“On the day Fascists first altered the direction of my life, I had barely mastered the art of walking.” So begins Albright’s book, a personal and urgent examination of Fascism in the twentieth century and how its legacy shapes today’s world.
Albright brings a unique perspective as a both refugee from the Holocaust and the first woman to serve as Secretary of State.
1). The premise of Albright’s book is that the 20th Century was not atypical and could return. Do you agree? Why or why not?
2). Mussolini (Il Duce) who was Italy’s Prime Minister from 1922 until 1943, used the term “drenare la palude,” or “drain the swamp.” He had a talent for theatre and discouraged cabinet members from “proposing any idea that might cause him to doubt his instincts,” which, he insisted, were always right.
Adolf Hitler came to power by, inter alia, providing a simple path for a people that were craving direction. He “lied incessantly about himself and about his enemies,” Albright writes. He convinced millions that he “cared for them deeply when, in fact, he would have willingly sacrificed them all.”
The parallels with the current president are obvious so the more interesting question is how is Trump different from Mussolini and Hitler? Is it unfair to compare Trump to historical figures freighted with connotation?
3). The United States was not immune to the temptation of Fascism. In 1940, the America First Committee included Nazi sympathizers—and claimed eight hundred thousand members within its first year. In the 1950s Senator Joe McCarthy, a Wisconsin Republican, fooled many by using the demagogue’s trick: “repeat a lie often enough and it begins to sound like it must—or at least might—be so.”
Albright warns the danger is not behind us. “We are becoming disconnected from the ideals that have long inspired and united us.” Is she right? Is the United States of today in danger of failing prey to Fascism? If so, what can the average citizen do in prevention?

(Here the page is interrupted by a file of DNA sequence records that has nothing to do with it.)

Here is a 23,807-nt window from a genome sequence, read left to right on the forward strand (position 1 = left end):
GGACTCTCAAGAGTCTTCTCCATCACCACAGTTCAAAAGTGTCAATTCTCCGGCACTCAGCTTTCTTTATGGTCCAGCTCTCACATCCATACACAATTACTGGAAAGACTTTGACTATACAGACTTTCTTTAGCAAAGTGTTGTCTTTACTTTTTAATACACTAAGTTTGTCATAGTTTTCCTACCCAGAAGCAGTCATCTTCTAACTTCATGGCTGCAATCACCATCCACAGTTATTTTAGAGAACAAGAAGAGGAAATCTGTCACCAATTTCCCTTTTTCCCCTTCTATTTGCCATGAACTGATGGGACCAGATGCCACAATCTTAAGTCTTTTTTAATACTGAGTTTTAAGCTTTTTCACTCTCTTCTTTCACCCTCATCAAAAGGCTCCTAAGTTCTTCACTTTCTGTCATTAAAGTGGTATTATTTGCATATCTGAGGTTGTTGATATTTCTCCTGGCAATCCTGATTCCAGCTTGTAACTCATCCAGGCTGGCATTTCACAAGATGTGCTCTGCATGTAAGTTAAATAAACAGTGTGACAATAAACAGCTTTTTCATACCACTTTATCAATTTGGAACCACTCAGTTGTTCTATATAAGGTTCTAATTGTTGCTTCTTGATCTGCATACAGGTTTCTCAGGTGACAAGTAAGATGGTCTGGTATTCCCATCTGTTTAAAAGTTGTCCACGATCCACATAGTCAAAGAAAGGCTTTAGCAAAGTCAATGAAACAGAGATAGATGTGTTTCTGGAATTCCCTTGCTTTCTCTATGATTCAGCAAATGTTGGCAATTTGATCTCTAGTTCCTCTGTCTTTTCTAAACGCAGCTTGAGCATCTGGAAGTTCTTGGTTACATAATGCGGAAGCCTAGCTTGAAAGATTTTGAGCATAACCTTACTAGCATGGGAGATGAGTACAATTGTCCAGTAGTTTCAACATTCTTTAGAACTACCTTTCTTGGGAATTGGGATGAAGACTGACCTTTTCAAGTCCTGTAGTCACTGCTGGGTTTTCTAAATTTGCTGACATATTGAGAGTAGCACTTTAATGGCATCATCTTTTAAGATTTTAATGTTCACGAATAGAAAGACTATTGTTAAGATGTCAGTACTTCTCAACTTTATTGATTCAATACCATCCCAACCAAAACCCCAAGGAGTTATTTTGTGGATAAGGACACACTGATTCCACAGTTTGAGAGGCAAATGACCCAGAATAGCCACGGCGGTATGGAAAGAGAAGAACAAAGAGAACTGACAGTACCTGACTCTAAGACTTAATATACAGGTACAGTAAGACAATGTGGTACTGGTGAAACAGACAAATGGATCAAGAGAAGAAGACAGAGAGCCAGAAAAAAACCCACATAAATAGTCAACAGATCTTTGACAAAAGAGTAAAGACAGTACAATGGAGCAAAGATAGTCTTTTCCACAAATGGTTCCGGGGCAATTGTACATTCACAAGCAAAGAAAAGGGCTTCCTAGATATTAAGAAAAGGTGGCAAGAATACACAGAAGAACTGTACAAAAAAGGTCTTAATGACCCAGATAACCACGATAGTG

4). Fascism is hard to define. On page 253 of her book, Albright sets for a series of “the right questions” to ask when ascertaining the true bent of a politician.
Do you agree with her proposed litmus test? How does Trump fare under that test?
5). The quote: “Make the lie big, keep it simple, keep saying it and eventually they will believe it,” is attributed to Dr. Joseph Goebbels.
As of October 14, 2019, President Trump has made 13,435 false or misleading claims over 993 days. https://www.washingtonpost.com/politics/2019/10/14/president-trump-has-made-false-or-misleading-claims-over-days/
How has this become acceptable? What role does changes in communication technology and distribution played in society’s acceptance of political prevarication?
6) Some consider Albright’s set of suggestions to forsestall Fascim (e.g. reclaiming “the vital center” in politics, rediscovering ideals that unite us, calling for “responsible leaders from both parties to address national needs together”, etc.) hollow.
Do you agree with that assessment? What policy prescriptions would you add?
7). Finally, as always, did you like the book? Would you recommend it? Why or why not.
About the Author:
Madeleine Korbel Albright (born Marie Jana Korbelová) was the first woman to become United States Secretary of State. She was nominated by President Bill Clinton on December 5, 1996 and was unanimously confirmed by the United States Senate 99-0. She was sworn in on January 23, 1997.
Madeleine Albright is the author of the New York Times bestsellers “Madam Secretary,” “The Mighty and the Almighty,” “Memo to the President,” and “Read My Pins.”